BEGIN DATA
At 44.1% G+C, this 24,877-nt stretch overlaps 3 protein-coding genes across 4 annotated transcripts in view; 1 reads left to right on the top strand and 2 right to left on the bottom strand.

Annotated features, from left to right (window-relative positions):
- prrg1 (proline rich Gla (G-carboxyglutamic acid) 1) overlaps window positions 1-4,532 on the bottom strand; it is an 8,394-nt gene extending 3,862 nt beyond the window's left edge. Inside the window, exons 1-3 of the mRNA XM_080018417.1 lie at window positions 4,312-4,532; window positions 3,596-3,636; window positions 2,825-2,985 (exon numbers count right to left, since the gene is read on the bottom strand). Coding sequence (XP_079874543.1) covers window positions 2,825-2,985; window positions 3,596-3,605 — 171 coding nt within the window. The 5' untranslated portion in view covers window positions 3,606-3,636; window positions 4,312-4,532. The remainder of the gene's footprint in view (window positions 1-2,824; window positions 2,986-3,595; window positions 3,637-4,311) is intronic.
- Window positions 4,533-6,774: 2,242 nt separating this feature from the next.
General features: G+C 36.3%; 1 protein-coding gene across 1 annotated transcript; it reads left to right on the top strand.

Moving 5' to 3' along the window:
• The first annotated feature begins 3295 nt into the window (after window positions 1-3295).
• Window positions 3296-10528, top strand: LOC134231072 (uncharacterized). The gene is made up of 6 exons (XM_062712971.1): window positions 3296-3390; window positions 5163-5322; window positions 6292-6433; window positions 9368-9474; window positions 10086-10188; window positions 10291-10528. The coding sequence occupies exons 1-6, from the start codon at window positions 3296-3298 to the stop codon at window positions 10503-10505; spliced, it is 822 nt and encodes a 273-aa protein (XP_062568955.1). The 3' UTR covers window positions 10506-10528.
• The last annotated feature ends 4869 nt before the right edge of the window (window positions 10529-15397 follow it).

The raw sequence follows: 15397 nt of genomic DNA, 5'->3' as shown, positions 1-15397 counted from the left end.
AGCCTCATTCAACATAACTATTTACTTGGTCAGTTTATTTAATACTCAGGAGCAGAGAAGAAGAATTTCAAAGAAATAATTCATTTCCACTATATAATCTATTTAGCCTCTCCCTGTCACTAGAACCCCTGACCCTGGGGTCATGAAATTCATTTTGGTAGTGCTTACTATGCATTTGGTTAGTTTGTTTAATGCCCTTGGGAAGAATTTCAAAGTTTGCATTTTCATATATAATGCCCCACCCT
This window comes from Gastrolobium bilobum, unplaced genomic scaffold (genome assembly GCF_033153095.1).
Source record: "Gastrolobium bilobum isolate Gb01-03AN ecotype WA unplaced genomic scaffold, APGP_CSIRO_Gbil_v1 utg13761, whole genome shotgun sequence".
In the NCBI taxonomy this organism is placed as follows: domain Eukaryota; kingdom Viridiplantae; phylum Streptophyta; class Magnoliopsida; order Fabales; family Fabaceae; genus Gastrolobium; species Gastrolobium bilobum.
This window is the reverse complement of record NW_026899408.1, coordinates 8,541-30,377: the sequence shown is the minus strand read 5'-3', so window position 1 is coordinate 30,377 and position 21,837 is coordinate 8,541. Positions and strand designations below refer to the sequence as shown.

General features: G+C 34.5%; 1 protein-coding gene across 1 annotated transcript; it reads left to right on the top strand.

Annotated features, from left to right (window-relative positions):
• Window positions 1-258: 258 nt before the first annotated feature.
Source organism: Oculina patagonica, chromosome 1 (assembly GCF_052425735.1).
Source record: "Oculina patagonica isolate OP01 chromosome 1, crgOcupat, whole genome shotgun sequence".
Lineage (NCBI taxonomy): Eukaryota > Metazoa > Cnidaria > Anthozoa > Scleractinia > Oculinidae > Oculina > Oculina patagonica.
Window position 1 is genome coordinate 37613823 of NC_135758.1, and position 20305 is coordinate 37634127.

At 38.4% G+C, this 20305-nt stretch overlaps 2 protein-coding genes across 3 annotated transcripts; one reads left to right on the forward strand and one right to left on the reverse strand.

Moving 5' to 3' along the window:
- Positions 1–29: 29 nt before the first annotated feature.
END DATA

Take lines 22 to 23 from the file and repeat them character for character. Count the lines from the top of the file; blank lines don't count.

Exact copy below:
Window position 1 is genome coordinate 37613823 of NC_135758.1, and position 20305 is coordinate 37634127.

At 38.4% G+C, this 20305-nt stretch overlaps 2 protein-coding genes across 3 annotated transcripts; one reads left to right on the forward strand and one right to left on the reverse strand.